Workplace Spotlight: How Zappos' Company Culture Was Inspired by Ants 🐜

Workplace Spotlight: How Zappos' Company Culture Was Inspired by Ants 🐜
No creature is too small to inspire the culture of online shoe and clothing retailer Zappos. In this case, the company learnt from the behaviour of ants. Their organisational structure is based around the concept of ‘holacracy’, which is a predefined set of rules, processes and guidelines that an organisation can use to help them become self-managed and self-organised. This is achieved by giving every employee (instead of just management) the power to innovate, make changes, and have a voice. The network theory of holocracy believes that – like an ant colony – systems are self-regulating within the right environment. Seemingly, it works. Writer Roger D Hodge visited the Zappos HQ in 2015. After spending time with employees, Hodge wrote: “Everywhere I went, I saw signs of creativity, fun, and moderate weirdness.”

Founding story

Founded in 1999 as, the company became “Zappos” shortly afterwards to widen its potential scope. Subsequently the brand took off: in 2009 Amazon bought the company for an estimated $1.2 billion and agreed that Zappos would continue to develop as a separate entity. Zappos has always placed a high importance on recruitment and environment, which drove the relocation from San Francisco, “where the high cost of living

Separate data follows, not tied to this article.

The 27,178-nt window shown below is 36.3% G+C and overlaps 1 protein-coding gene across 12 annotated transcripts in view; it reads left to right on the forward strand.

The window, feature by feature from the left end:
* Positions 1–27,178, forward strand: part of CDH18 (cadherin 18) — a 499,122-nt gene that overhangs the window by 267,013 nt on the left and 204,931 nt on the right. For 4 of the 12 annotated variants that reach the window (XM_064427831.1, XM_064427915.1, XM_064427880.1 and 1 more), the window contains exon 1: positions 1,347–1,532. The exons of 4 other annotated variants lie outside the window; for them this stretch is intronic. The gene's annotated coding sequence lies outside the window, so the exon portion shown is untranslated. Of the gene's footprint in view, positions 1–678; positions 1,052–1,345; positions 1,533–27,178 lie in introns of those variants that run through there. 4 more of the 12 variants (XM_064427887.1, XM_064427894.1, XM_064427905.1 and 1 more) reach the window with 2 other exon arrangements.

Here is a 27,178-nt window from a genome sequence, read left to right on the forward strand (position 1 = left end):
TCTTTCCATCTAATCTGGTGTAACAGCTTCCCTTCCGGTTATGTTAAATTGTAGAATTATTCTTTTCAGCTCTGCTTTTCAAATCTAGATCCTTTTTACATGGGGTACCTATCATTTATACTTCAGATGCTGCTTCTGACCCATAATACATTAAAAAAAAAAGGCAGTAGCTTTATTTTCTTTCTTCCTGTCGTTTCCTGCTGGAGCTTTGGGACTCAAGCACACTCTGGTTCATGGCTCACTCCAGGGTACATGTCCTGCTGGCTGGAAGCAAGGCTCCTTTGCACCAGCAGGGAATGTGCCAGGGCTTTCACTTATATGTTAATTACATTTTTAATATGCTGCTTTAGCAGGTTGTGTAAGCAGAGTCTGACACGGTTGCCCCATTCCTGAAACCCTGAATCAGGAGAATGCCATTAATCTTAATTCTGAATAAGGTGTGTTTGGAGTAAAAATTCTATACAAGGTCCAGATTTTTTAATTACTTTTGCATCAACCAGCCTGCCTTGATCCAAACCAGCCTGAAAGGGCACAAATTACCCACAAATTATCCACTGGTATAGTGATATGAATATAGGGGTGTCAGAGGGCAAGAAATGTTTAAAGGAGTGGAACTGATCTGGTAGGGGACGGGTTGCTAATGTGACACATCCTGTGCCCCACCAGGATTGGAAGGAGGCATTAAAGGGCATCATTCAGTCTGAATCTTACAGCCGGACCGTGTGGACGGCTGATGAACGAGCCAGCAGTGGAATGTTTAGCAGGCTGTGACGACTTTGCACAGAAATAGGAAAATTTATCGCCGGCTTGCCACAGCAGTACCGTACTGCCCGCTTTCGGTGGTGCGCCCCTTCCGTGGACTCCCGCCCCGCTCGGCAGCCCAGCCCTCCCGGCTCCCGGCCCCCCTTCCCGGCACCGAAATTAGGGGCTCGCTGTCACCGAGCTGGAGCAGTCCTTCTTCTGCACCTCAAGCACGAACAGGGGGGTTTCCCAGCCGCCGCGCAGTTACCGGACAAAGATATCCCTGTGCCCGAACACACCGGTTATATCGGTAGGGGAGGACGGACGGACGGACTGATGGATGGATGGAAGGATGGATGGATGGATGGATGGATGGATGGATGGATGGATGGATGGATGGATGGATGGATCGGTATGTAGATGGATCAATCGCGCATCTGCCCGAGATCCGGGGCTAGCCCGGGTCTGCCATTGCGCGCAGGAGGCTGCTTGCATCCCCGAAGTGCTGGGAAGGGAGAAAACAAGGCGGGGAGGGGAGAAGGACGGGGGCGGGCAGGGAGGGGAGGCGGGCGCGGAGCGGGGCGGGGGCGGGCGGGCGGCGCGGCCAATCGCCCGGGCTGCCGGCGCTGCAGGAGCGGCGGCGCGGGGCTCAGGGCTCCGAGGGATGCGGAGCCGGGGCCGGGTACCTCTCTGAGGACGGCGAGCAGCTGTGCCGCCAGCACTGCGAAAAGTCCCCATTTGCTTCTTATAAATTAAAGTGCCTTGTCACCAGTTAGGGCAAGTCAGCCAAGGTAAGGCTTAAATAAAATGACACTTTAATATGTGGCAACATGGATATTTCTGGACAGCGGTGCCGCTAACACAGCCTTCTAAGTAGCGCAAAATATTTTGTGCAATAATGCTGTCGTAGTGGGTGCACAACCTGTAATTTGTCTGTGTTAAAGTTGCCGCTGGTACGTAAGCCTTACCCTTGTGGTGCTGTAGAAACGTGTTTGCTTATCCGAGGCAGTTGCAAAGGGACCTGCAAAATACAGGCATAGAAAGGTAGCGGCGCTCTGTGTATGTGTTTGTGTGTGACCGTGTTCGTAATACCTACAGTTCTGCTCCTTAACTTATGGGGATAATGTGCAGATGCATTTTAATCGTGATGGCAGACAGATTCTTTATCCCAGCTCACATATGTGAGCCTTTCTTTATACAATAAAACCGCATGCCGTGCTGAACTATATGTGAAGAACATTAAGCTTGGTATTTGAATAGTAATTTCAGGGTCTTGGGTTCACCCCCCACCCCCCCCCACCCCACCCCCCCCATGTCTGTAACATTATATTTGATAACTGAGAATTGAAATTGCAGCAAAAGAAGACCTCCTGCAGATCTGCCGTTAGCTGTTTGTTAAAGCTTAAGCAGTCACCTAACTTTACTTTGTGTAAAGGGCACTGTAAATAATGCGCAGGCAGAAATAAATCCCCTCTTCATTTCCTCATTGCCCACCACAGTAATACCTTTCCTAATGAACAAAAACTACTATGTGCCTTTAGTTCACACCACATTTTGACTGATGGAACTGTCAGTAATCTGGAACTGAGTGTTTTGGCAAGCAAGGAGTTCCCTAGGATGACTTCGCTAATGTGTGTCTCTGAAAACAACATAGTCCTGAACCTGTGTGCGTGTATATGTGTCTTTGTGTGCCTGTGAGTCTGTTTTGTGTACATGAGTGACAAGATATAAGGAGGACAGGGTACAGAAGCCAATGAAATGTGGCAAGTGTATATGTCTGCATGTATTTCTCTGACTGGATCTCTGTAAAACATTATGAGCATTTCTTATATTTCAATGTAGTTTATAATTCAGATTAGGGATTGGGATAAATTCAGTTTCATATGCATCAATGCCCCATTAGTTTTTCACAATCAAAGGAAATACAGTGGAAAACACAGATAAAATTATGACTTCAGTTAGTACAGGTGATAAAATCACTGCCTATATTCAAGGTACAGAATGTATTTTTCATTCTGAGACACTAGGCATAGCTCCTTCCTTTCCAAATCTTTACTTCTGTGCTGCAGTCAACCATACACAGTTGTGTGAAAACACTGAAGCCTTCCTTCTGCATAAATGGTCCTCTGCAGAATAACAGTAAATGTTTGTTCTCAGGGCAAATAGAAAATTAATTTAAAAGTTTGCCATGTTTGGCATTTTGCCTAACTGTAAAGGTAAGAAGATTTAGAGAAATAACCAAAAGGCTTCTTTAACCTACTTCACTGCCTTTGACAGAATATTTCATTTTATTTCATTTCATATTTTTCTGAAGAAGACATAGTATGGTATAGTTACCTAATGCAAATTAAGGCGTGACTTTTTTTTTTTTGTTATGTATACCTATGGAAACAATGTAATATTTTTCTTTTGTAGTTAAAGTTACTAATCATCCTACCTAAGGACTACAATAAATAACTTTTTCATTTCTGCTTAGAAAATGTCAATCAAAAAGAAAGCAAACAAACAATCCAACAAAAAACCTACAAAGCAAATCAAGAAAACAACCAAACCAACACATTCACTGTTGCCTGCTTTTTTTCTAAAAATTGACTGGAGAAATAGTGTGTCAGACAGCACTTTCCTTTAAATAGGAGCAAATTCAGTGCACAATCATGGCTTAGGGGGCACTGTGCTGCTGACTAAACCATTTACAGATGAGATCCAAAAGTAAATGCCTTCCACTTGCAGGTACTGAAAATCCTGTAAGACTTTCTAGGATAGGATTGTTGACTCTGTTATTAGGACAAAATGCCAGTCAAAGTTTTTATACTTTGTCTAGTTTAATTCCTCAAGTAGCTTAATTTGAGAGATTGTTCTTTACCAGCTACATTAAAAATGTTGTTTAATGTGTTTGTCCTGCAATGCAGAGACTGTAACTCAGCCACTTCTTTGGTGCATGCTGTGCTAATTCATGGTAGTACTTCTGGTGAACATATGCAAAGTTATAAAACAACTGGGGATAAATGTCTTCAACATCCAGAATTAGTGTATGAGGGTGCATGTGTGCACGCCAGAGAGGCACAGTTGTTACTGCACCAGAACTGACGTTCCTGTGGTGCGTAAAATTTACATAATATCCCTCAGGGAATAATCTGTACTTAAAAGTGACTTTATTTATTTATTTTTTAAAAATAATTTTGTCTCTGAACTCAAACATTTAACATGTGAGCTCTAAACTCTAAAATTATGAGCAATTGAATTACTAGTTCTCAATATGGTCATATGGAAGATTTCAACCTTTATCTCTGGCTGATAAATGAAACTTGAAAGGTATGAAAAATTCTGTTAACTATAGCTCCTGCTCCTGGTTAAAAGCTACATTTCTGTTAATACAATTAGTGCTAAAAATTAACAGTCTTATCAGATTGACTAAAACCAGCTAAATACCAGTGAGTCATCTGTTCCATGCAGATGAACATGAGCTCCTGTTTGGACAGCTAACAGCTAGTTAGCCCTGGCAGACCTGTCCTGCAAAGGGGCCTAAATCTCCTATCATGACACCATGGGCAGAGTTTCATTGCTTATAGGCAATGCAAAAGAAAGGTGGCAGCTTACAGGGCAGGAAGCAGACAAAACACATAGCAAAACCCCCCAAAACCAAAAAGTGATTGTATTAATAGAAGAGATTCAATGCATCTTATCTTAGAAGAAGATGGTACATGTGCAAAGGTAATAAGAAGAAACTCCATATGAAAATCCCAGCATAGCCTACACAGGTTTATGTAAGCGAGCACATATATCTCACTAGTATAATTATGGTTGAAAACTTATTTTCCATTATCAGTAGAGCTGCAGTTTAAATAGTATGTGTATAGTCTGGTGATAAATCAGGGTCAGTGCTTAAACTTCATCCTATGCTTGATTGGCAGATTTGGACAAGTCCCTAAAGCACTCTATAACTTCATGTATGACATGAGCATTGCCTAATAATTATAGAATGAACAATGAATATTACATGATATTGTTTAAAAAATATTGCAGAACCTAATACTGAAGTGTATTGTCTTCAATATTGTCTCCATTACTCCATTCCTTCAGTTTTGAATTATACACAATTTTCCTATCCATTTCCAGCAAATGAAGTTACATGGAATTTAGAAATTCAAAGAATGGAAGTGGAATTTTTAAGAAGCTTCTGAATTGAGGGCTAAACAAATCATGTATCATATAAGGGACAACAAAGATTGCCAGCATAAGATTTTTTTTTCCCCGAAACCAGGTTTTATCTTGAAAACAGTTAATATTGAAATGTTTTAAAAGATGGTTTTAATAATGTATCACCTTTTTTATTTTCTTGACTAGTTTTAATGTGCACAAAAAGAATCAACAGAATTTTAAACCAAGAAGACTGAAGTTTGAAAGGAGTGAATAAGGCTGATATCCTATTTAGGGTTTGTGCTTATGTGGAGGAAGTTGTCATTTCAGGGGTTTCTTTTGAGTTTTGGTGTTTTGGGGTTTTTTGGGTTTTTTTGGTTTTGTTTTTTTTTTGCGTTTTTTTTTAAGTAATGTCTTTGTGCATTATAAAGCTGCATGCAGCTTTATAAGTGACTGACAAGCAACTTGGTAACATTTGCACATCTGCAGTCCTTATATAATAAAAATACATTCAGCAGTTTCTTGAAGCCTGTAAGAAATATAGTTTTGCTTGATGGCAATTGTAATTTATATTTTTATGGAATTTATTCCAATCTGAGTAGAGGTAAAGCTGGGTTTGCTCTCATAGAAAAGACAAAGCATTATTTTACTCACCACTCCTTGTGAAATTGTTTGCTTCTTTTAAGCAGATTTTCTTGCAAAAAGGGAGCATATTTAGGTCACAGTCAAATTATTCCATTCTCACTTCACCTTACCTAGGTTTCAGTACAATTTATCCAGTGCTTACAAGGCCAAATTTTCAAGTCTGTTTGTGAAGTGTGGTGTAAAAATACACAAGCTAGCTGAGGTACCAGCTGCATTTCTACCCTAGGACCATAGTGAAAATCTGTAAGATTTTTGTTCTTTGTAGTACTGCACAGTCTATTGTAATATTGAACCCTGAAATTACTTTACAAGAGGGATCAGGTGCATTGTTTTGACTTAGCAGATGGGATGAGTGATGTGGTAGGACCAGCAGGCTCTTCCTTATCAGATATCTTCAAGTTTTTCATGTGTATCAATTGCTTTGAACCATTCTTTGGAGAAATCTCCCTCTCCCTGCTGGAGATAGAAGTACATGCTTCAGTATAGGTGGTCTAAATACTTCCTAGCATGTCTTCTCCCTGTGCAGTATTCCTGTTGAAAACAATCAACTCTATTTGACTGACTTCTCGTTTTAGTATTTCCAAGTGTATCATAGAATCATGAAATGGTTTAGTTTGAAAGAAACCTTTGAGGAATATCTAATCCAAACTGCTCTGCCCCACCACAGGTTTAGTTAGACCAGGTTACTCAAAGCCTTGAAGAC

deterred people from making customer service a career”, to the bright lights of Las Vegas. CEO Tony Hsieh explains that although the company is an online retailer, it handles a lot of phone calls, which it uses to build its reputation for exceptional service. He said: « [Vegas] is an all-night city where employees are used to working at any hour. […] And because so much of the city’s economy is focused on hospitality, Las Vegas has a customer service mentality – employees there are used to thinking of people as guests. »

Company mission

“Our purpose is to live and deliver WOW!” Zappos’ mission statement gives an idea of its unconventional ethos. The Nevada HQ is overseen by Hsieh, who lives in an Airstreamer in a trailer park nearby, a place where “Zapponians” choose to hang out. This positive and uplifting sentiment is reflected in its office spaces. Zappos places emphasis on success through customer service and an informal workplace ethos. The call centre in Las Vegas has open plan workspaces and a variety of breakout zones, all designed to create a fun and open culture. Zappos Company Culture